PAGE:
It can be said that the largest holder of oil concessions and the main oil producer in the Saudi Arabia is the “Arabian American Oil Company”ť (ARAMCO). Since the beginning of 1970-ies, this company is under the control of the government of Saudi Arabia, but before that it belonged to a consortium of American companies. The company received a concession in 1933 and began exporting oil in 1938. The Second World War interrupted the development of the petroleum industry, which was renewed in 1943, with the construction of a refinery in the oil port of Ras-Tanura. As a fact, oil production has gradually increased from 2.7 tons per day in 1944 to 33.5 tons per day in 1947 and 68.1 tons per day in 1949. By 1977 daily oil production in Saudi Arabia rose to 1.25 million tons and remained high throughout 1980, until it started to decline as a result of reduced demand for oil on the world market. However, crude oil production is also maintained to other smaller companies, such as Japan’s “Arabian Oil Company”ť, which operates in coastal waters near the border with Kuwait, and the Getty Oil Company – a leading mining company, which operates in the same area. In 2001 the quota of Saudi Arabia in OPEC was amounted to approximately 1.17 million tons per day. In 2006 the average production volume amounted to 8.6 billion barrels / day (460 billion tons / year). In addition, it uses the reserves located in the so-called “neutral zone”ť on the border with Kuwait, which give the country another 600 thousand barrels of oil per day. The largest oil fields are located in the eastern part of the country, in the Persian Gulf on the shelf, according to Doing Business in Saudi Arabia – The Benefits (2010).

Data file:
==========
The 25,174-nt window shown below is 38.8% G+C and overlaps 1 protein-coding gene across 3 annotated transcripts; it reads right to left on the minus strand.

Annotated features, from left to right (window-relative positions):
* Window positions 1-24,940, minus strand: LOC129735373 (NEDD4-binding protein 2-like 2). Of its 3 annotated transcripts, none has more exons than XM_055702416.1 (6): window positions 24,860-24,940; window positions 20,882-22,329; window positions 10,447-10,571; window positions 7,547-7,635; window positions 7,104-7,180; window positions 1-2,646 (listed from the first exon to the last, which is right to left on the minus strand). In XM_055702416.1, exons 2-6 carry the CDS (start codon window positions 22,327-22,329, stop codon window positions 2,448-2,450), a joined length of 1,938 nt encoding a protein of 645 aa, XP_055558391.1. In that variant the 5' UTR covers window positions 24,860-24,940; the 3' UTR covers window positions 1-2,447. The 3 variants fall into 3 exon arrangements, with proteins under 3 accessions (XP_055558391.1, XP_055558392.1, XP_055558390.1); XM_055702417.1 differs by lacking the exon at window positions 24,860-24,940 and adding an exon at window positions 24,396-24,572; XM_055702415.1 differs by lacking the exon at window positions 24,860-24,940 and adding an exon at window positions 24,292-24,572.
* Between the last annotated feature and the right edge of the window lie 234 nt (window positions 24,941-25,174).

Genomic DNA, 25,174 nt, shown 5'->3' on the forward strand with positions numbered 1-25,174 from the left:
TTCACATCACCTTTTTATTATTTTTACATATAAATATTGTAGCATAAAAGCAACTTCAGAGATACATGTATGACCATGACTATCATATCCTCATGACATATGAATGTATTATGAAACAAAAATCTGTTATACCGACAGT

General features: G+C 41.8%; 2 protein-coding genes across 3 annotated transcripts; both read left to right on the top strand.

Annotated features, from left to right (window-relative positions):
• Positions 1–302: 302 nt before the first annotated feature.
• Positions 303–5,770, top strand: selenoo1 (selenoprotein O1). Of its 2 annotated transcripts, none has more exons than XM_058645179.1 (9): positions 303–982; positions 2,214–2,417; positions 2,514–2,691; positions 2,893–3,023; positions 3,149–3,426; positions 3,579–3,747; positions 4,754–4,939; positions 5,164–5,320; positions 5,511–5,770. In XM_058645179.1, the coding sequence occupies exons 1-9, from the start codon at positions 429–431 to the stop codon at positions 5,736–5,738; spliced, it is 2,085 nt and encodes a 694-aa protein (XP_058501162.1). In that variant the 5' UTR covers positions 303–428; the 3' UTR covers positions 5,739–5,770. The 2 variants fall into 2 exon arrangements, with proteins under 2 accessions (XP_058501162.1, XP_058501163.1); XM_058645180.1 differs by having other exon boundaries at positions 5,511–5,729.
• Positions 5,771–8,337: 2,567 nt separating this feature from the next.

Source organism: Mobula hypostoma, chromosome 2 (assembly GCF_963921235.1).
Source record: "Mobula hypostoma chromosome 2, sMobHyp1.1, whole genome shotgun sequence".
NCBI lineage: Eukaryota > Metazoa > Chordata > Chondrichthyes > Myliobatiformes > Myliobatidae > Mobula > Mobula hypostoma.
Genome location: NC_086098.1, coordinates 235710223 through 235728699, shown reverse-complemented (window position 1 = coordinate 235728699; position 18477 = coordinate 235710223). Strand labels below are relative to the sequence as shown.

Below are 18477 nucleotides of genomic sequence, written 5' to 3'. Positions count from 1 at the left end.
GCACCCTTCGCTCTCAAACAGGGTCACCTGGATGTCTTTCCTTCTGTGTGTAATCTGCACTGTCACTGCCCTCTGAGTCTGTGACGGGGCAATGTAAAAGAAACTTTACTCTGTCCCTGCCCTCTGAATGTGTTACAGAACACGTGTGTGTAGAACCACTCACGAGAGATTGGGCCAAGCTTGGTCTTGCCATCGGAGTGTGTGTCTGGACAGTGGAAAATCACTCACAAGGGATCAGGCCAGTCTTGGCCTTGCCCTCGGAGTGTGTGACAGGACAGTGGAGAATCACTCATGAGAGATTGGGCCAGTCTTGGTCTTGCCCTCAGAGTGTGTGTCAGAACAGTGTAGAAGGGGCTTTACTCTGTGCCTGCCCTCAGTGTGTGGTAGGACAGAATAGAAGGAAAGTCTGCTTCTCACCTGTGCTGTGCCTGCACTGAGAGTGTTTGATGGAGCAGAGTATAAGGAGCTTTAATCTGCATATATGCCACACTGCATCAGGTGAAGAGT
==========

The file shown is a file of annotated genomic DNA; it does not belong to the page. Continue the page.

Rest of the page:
Also, it is important to note that Saudi Arabia has excellent refineries industry, which allow the country to export not only crude oil, but also refined petroleum products. Among the largest refine factories are: Aramco – Ras Tanura (capacity 300 thousand barrels / day), Rabiga (325 thousand barrels / day), Yanbu (190 thousand barrels / day), Riyadh (140 thousand barrels / day), Jeddah ( 42 thousand barrels / day), Aramco Mobil – Yanbu (332 thousand barrels / day), Petromin / Shell – al-Jubail (292 thousand barrels / day), Arabian Oil Company – Ras al-Khafji (30 thousand barrels / day). The most important factor in the development of the oil industry is a close and mutually beneficial relationship developed between ARAMCO and Saudi Arabia. As a fact, activities of ARAMCO contributed to the rapid influx of skilled and creative work force into the country. It should be noted that significant changes in the relationship between oil companies and the Government of Saudi Arabia began in 1972. In accordance with the signed agreement of the parties, the government got 25% of the ARAMCO property. It was found that the proportion of Saudi Arabia is gradually increased to 51% by 1982. However, in 1974 the government accelerated the process and purchased a 60% share in the ARAMCO. In 1976, oil companies have promised to convey all ARAMCO property to Saudi Arabia. In 1980 the entire property of ARAMCO was transferred to the government of Saudi Arabia. In 1984 the president of the company first became a citizen of Saudi Arabia. Since 1980 the government of Saudi Arabia itself determines the price of oil and the volume of its production, and oil companies received rights to develop oil fields as subcontractors of the government, according to Peter Hann (2011).